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The Price of Politics by Bob Woodward
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The Price of Politics (edition 2012)

by Bob Woodward

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221776,306 (3.31)7
Member:NPCLibrary
Title:The Price of Politics
Authors:Bob Woodward
Info:Simon & Schuster (2012), Edition: 1, Hardcover, 448 pages
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The Price of Politics by Bob Woodward

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Showing 1-5 of 7 (next | show all)
and mildly interesting text that does an excellent job illustrating the complex interplay of accountability, compromise and constraints that tend to get taken for granted when we think about governing. ( )
  _praxis_ | Mar 4, 2018 |
The book is well written and researched which you would expect from this author. The author does a convincing job of demonstrating the politics and lack of functioning in Washington and nothing like a crisis, the debt ceiling debate, brings out the worst in politics and politicians. The lack of cohesiveness and teamwork in Washington will make many readers sick.

I thought the author did a good job at being objective in the writing of the book. I did not feel he leaned one way or the other, politically speaking. He made both sides of the aisle look bad. I expected him to paint the story with a liberal brush.

One thumb up. ( )
  branjohb | Sep 30, 2015 |
Several people have asked me about the Bob Woodward kerfuffle.

(I know. The irony. Congressional leaders and the President spend two years negotiating how to deal with the debt, can't agree on a solution, resolve to on a 2% across the board cut called "sequestration" that almost no one understands--or represents accurately if they do--and people want to talk about a 'he said/she said' moment in American politics. Let's be honest--it's a lot closer to the school yard politics than the intricate and complex workings of the federal budget).

I just finished reading Woodward's The Price of Politics, a history of this specific issue and how we got to this point. With that in mind, here are my two-bits.

The long and short of it is this: when President Obama couldn't get Congressional Republicans in 2011 to agree to raise the debt limit and enact a tax hike to cover the increased debt, his staff--specifically Jack Lew and Rob Nabors--went to Senate Majority Leader Harry Reid and suggested sequester as a triggering mechanism. If a deal was not worked out by a certain date (March 1, 2013), then automatic cuts would happen. Reid liked the idea so much that he bent over in his chair and put his head between his legs like he was going to vomit. Seriously. (If my sarcasm it isn't picking up, know that Reid was not a fan...)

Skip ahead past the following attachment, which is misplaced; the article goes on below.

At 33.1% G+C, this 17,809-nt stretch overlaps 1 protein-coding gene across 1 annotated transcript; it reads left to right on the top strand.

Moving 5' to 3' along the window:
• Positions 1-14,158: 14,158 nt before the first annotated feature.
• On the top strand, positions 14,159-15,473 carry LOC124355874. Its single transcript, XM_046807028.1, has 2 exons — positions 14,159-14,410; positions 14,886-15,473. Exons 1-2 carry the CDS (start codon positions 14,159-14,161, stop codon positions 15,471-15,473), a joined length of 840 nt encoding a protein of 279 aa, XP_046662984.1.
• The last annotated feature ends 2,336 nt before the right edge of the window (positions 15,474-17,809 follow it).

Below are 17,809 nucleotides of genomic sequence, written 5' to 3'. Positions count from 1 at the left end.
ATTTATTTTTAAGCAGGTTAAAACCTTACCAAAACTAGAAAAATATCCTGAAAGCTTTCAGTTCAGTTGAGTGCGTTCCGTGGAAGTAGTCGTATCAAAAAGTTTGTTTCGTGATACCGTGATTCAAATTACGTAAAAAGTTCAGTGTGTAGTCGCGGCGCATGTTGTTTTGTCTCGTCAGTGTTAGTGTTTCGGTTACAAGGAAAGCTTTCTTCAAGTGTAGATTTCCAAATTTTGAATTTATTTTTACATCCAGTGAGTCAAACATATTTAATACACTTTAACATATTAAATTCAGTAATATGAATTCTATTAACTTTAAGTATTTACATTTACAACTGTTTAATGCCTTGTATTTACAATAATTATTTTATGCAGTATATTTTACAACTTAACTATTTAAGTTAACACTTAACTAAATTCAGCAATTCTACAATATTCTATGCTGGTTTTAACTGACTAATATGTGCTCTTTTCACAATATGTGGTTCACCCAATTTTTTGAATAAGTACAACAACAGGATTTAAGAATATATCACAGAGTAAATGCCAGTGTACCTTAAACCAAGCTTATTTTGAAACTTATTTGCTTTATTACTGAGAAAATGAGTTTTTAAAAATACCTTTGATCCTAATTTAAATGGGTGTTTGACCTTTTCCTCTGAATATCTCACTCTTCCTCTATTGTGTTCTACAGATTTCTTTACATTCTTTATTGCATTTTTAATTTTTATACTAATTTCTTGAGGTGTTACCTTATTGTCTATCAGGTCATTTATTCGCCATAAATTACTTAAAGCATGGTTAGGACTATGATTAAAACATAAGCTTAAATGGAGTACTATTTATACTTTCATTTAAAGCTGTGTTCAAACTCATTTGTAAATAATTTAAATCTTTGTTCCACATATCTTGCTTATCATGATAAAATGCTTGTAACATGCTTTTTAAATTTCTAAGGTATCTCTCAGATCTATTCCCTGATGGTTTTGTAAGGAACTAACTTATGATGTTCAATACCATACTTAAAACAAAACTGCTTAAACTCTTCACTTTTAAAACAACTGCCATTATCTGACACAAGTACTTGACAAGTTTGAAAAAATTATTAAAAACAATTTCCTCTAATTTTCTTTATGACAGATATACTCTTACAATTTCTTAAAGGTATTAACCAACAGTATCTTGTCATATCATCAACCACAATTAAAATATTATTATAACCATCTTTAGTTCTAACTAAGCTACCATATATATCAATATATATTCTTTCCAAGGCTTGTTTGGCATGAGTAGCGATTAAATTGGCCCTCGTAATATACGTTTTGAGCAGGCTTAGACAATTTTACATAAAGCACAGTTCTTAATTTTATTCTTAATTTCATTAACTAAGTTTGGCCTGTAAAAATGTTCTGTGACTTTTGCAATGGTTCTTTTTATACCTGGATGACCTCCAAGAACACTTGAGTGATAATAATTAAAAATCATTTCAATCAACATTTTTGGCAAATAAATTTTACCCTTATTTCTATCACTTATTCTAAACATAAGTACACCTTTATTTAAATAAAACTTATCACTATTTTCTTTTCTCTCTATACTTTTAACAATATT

No one thought it would fail. It was so bad that the other side will have to compromise, everyone thought. Neither Democratic and Republican leaders in Congress and the President in the White House--assumed that no one would let sequestration happen. Because the cuts were disproportionately high on defense spending, Democrats thought that Republicans would never let sequestration happen. And Republicans thought that there was no way that the President would allow such broad, across-the-board cuts happen, either.

They we're all of them deceived, if just by their own hubris.

 
So who is right? Woodward? Or the White House?




The simple answer is that, in a sense, both are right.

First, Woodward is correct that it was a White House, and by extension the President's, idea to propose sequestration as a trigger if no agreement was reached.

Second, if we look only at the unknowable intentions of the President instead of what he actually did, then he is also correct--he never really intended sequester to happen without some kind of agreement on the budget. In other words, he looked at the consequences of sequester, thought that it would be so bad on the Republicans that Republicans would rather agree to tax hikes than sequester, and said--"Let's do it.

If it's easier to visualize, here's how the Republican spin machine puts it...not entirely inaccurately.



If reading The Price of Politics it doesn't disabuse you of any trust you have in our elected officials ability to compromise, I don't know what will.